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Spain declares end to La Palma volcano eruption

Spanish Prime Minister Pedro Sanchez has described the end of the eruption on the tiny Canary island as the "best Christmas present." The volcano flared for more than 85 days, causing nearly €1 billion in damage.

The Cumbre Vieja mountain range and national park on La Palma

The volcano on La Palma erupted for 85 days and 8 hours, making it the island's longest eruption on record 

The volcanic eruption on the Spanish island of La Palma has been declared over, more than three months after it began, officials said Saturday.

The announcement followed 10 days of low-level activity from the Cumbre Vieja volcano on La Palma — one of the Canary Islands, just off Africa's northwest coast.

Spanish Prime Minister Pedro Sanchez called the news "the best Christmas present."

La Palma volcano passes 85-day eruption record

The eruption on September 19 sent ash plumes containing toxic gases into the air and created rivers of molten rock that crashed into the sea.

More than 2,900 properties — homes, schools, churches and health centers — along with large swathes of farmland were damaged, at an estimated cost of €900 million ($1 billion).

No injuries or deaths have been reported but thousands of people were evacuated.

The eruption — which was accompanied by frequent earthquakes — was the first on La Palma since 1971.

A photo from November of red-hot lava flowing down a mountain near someone's home

A photo from November of red-hot lava flowing down a mountain near someone's home

Record for longest eruption

The volcano fell silent on the evening of December 14 after flaring for 85 days and 8 hours, making it the island's longest eruption on record.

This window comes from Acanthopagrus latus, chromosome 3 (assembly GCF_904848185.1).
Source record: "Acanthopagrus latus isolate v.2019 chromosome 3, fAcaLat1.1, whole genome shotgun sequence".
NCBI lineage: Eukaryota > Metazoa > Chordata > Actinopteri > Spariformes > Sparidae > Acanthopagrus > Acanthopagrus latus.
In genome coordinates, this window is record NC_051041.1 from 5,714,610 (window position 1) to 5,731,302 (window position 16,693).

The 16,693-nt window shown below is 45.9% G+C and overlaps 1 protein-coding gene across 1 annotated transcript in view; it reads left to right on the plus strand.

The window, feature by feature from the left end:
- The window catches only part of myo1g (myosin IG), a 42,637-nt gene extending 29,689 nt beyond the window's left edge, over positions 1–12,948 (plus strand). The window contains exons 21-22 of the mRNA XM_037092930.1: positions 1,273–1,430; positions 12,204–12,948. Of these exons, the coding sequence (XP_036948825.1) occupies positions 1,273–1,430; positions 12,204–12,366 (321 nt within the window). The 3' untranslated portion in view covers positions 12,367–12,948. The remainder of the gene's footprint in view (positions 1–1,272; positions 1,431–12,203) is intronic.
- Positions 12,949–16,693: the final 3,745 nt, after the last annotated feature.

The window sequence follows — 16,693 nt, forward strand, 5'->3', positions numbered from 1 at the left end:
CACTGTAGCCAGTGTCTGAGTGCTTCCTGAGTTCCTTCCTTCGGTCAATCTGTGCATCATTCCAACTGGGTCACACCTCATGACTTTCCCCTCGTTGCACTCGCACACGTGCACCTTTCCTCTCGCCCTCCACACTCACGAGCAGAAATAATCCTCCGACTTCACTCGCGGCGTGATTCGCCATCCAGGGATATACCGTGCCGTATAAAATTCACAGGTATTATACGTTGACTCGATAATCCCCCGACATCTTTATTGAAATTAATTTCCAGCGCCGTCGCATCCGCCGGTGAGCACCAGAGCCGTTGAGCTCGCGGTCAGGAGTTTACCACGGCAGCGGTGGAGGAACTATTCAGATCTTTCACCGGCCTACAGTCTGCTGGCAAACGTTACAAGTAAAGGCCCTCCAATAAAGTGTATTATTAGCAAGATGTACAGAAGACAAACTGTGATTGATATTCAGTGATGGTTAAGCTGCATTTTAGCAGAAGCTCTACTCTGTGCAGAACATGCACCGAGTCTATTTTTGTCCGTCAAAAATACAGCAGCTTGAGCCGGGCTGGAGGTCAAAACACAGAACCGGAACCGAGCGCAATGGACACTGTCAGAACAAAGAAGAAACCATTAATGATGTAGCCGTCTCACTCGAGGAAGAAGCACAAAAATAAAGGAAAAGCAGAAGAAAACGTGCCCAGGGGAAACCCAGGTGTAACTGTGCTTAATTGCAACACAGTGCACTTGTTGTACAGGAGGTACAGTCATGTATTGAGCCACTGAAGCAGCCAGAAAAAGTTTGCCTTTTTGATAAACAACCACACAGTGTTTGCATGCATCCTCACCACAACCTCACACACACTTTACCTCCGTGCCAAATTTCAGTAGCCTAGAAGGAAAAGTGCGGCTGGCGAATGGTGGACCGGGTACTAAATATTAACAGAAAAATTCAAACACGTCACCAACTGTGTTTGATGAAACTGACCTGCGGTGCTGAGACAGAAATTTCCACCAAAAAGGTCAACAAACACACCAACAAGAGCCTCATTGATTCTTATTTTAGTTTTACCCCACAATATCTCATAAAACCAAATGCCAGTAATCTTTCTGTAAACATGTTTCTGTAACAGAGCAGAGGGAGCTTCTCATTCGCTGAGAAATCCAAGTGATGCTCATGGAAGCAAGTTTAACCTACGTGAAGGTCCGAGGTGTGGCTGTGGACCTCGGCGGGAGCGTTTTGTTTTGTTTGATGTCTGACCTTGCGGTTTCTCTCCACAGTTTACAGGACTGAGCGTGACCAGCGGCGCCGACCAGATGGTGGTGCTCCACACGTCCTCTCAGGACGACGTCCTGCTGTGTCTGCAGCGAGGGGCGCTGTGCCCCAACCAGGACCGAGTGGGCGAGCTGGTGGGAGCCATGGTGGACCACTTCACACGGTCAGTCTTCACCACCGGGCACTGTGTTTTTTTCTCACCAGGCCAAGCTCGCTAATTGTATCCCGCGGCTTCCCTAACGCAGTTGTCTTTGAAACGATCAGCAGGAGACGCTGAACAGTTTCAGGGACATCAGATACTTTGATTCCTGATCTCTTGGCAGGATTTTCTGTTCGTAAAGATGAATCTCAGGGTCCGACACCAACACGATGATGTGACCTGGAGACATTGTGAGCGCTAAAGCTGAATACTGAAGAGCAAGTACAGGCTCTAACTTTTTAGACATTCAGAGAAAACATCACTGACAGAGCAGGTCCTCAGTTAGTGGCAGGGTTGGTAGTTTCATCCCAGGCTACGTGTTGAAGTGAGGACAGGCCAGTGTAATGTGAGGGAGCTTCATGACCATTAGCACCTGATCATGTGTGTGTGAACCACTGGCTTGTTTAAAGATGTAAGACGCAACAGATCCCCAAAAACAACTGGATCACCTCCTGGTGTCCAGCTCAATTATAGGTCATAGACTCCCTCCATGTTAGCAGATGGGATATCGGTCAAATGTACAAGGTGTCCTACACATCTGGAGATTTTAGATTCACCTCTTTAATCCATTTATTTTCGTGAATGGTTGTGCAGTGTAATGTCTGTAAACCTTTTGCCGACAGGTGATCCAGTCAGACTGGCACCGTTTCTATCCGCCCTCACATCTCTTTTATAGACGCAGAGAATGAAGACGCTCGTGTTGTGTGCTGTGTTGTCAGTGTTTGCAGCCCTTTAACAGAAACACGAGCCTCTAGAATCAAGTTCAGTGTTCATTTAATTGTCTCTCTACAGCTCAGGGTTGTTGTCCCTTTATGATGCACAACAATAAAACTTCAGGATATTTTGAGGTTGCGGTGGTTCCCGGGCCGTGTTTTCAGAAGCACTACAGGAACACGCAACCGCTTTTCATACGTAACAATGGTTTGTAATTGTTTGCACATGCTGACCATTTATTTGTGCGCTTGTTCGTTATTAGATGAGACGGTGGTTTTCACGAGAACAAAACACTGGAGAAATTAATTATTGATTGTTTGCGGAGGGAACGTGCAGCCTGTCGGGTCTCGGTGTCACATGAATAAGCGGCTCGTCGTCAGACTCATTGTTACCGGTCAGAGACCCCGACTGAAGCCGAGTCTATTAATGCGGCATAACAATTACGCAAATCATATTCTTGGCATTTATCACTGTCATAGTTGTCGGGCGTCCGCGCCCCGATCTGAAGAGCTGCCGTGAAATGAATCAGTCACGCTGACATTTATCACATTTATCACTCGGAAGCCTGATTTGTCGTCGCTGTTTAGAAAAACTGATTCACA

"We will continue working together, all the institutions, to relaunch the wonderful island of La Palma and repair the damage caused," Sanchez tweeted on Saturday.    

His government has so far promised €225 million to fund recovery efforts, including temporary housing and financial assistance to people who lost their jobs.

A spokesperson for the Canaries' volcanic emergency committee Miguel Angel Morcuende tempered the good news, stressing that the volcano remains unpredictable and could suddenly become active again.

"It's not joy or satisfaction — how we can define what we feel? It's an emotional relief. And hope," Julio Perez, the emergency committee's director, said. "Because now, we can apply ourselves and focus completely on the rebuilding work.''

Dried lava lies next to several properties on La Palma

Nearly three thousands buildings, including many homes, were destroyed or damaged by the lava flow from the volcano

Residents return home

People returning to their homes were told to open their windows to make sure any toxic gas that had accumulated could escape, state broadcaster RTVE reported.

The lava will also take a long time to cool to a safe level.

Experts have warned it will take several years to clean up the land destroyed by the lava and remove huge amounts of ash from buildings and roads.

Soldiers from an emergency unit have been removing ash from rooftops to prevent buildings from collapsing.

La Palma is roughly 35 kilometers (22 miles) long and 20 kilometers (12 miles) wide at its broadest point.

Farming and tourism are the main industries on the Canary Islands, a popular destination for many European vacationers due to their warm climate, especially in winter.

Another volcanic eruption, the longest in Iceland in 50 years, was also declared over this week.

The flareup began on March 19 on the outskirts of Mount Fagradalsfjall, about 30 kilometers southwest of the capital Reykjavik.

mm/aw AFP, AP, dpa)